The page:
Monday, August 14, 2006

Another Kitty Inspired Purchase

I've been waiting for Gotochi/Asunaro to come out with a limited promotional line of Kitties for the summer - you know something to do with the fireworks and/or Obon season. Looks like they won't be doing anything and frankly, I'm more than a tad disappointed with their recent offerings interms of limited promotional items. It all looks rather...run-of-the-mill; something that Sanrio could have done on their own. Oh well.

Since there won't be any fun summer limited mascots for this year, I decided to re-use an old plush to introduce yet another item that this Kitty line inspired me to learn about, track down and experience for myself. This particular item is one that neither myself or my parents knew of despite its traditional roots. How we managed to live without it will forever remain one of those wonderful Kitty mysteries.


KATORI BUTA

In this 2003 Senko Hanabi version, Kitty not only displays traditional fireworks-viewing garb, she also carries the ubiquitous Katori Senko: a convenient holder for the classic Japanese mosquito repellent. It's a simple, functional item, but it works amazingly well!




What is it? Honestly, I had no idea what this item was and the only time I had seen it was with this particular Kitty line. I assumed it was a kind of small firecracker that kids might use. Boy, was I wrong.

It turns out that this strange, ceramic, pig-shaped item is a nifty little holder for mosquito coils. Instead of having a plain old coil burn away on a plate or can lid, the pig houses the coil and diffuses its steady smoke stream through its eyes, large nose and out its...ham - okay, its butt. It's also portable, which makes it even better.



My new outdoor muse, the traditional Katori Buta. A nice pair to "traditonal" blogging with pen and paper.

Growing up, my dad burned Raid mosquito coils at our summer house in Maine. He used the simple aluminum metal stand that came in the package and he'd put it on a small plate to catch the ashes. It was a sight and smell that was forever anchored to my father and to those wonderful nights in Penobscot Bay. As the years went by, Raid started making "improvements" to their coils which eventually led to us no longer using them. They tried to cover up the scent of the coil with something more "floral" and they replaced the metal stand with a plastic ring and some wire. The new improved smell was overwhelming and the new and improved stands were unstable and did not lend itself well to anything smaller than a full coil. As I look back, I'd have to say the decline of the Raid mosquito coil seemed to coincide with the decline of those magical summers. The property we rented each summer was getting sold-off piece by piece to the toffs trying to escape the Hamptons and frankly, we were all getting older and more cynical. Digging clams with your hands is pretty cool when your 5 years old, but when you're an obnoxious teenager, it's decidedly uncool.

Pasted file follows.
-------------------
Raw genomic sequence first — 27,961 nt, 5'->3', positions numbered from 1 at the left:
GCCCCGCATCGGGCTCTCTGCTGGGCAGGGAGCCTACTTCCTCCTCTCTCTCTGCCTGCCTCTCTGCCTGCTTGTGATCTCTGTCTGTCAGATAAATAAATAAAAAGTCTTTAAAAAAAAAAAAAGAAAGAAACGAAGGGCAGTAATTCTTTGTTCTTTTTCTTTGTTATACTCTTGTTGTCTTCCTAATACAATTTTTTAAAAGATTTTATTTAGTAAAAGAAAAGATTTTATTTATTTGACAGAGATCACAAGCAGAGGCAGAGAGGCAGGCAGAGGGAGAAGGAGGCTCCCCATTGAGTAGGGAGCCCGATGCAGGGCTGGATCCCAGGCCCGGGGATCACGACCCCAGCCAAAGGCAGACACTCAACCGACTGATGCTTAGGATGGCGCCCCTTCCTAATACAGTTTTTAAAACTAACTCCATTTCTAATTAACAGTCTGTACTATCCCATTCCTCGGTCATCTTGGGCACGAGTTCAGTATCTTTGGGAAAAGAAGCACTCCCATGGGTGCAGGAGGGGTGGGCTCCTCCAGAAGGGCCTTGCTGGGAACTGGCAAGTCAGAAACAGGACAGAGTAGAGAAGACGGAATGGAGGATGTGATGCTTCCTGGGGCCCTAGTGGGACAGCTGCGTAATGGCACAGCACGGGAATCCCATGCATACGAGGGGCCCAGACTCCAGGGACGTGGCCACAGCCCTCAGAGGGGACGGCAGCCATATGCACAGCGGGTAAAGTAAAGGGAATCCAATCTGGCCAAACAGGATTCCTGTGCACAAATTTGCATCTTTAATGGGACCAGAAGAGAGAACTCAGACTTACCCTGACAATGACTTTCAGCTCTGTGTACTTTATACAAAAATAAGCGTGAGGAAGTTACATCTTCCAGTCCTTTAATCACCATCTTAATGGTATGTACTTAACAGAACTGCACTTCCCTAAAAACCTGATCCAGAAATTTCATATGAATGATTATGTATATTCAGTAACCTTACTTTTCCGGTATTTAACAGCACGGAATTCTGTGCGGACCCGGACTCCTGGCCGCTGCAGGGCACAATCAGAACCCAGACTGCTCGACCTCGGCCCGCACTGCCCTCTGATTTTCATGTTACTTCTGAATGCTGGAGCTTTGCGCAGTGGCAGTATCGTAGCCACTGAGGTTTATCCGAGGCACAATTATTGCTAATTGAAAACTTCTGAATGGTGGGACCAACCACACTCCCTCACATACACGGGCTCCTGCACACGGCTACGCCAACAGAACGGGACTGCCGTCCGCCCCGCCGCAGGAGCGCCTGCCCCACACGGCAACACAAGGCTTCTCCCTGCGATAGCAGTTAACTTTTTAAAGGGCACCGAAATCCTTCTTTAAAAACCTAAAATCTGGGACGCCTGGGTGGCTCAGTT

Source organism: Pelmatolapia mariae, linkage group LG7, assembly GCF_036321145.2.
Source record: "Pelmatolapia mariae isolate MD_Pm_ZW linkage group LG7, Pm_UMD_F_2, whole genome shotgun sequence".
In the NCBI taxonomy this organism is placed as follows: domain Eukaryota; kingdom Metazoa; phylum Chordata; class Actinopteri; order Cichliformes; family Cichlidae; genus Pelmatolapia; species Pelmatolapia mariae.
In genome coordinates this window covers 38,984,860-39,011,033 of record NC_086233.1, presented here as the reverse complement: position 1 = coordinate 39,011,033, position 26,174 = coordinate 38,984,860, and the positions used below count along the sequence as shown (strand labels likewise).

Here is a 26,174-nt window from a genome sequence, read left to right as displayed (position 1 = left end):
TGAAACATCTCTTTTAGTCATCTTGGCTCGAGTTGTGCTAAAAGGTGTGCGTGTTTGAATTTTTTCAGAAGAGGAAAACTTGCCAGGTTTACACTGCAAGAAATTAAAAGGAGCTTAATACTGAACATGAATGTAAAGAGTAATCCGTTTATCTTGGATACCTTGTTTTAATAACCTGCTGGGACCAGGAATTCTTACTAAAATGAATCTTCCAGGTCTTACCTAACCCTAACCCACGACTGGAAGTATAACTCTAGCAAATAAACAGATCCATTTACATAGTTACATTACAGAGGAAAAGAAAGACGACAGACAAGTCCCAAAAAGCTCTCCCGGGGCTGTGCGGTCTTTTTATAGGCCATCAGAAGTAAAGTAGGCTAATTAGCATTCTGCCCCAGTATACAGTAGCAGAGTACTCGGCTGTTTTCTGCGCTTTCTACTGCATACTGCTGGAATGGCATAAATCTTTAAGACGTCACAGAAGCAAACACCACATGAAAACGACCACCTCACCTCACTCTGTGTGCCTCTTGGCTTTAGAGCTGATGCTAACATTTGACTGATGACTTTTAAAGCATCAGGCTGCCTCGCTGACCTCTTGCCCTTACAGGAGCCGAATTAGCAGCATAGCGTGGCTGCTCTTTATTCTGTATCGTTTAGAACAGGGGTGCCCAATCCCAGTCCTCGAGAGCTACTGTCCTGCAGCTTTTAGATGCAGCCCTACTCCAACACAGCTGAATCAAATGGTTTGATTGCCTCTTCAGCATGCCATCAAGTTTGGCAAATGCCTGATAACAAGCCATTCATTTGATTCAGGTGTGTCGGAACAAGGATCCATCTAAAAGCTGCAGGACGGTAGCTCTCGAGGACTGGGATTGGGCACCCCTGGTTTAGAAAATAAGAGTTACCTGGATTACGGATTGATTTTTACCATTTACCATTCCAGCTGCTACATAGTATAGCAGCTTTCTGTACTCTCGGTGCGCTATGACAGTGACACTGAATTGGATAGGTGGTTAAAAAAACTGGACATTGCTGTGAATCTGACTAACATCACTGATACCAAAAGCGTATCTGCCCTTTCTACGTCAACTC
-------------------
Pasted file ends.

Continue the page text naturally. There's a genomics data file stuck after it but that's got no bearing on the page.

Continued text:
The usual 50 piece box or 30 piece cannister with fancy insulated stand for burning coils


My Dad eventually asked his sister to send the Japanese mosquito coils or katori senko. Sometimes she'd send the big 50 packs and other times she'd send the pretty metal cannisters that included a burning stand in the lid. Othertimes, she'd try to get my Dad to try the latest mosquito repellents that used small cartridges with pleasantly mild soapy scents. He was convinced they didn't work. On top of it, I think we all kind of missed the smell and the sight of coil's smoke snaking up to the sky.

Funny, in all those years, a Katori Buta never showed up....

From the little I've gleaned off the internet, the Katori Buta has a long and distinguished history with fighting mosquitos (it even has a cameo appearance in "My Neighbor Totoro"!) Originally, cedar needles and wood chips were burned inside the ceramic pig in hopes of turning away the nasty little blighters. We had actually tried local cedar incense ourselves since not everyone in the family was wild about the sometimes choking smoke of the katori senko. However, it still didn't work as well as the katori senko.


...it looks as if it wants to say something...


When I found these pigs on eBay, I purchased two - one for myself and one for my Mom. My Dad passed away back in March so it makes me a little sad to think that I couldn't share this funny but functional item with him. He absolutely HATED mosquitoes and I think he would have had a good laugh from this as well as appreciate its usefulness. I know my mom is enjoying it as she moves about her garden - the site of many viscious mosquito attacks. Mine stays by my side when I'm out on the linae drinking coffee with my Hubby and Kitties. I watch the smoke rise from the Katori Buta and I think of those summers in Maine and, of course, of my father. No doubt had he seen it, there would have been a Buta for every room in the house.


3 Comments:

Blogger DonSqueak said...

I just two days ago purchased my own buta and I felt very touched by your blog. This pig definitely holds some magic of its own.

11:30 AM  
Blogger DonSqueak said...

My katori buta in action: http://yfrog.us/bacm7z

6:48 AM  
Blogger Cheeko-san said...

Hope the buta is giving you many hours of mosquito free twilights. Mine has weathered and looks a bit sad these days, but it still stands as my trusty sentinal!

9:16 AM  

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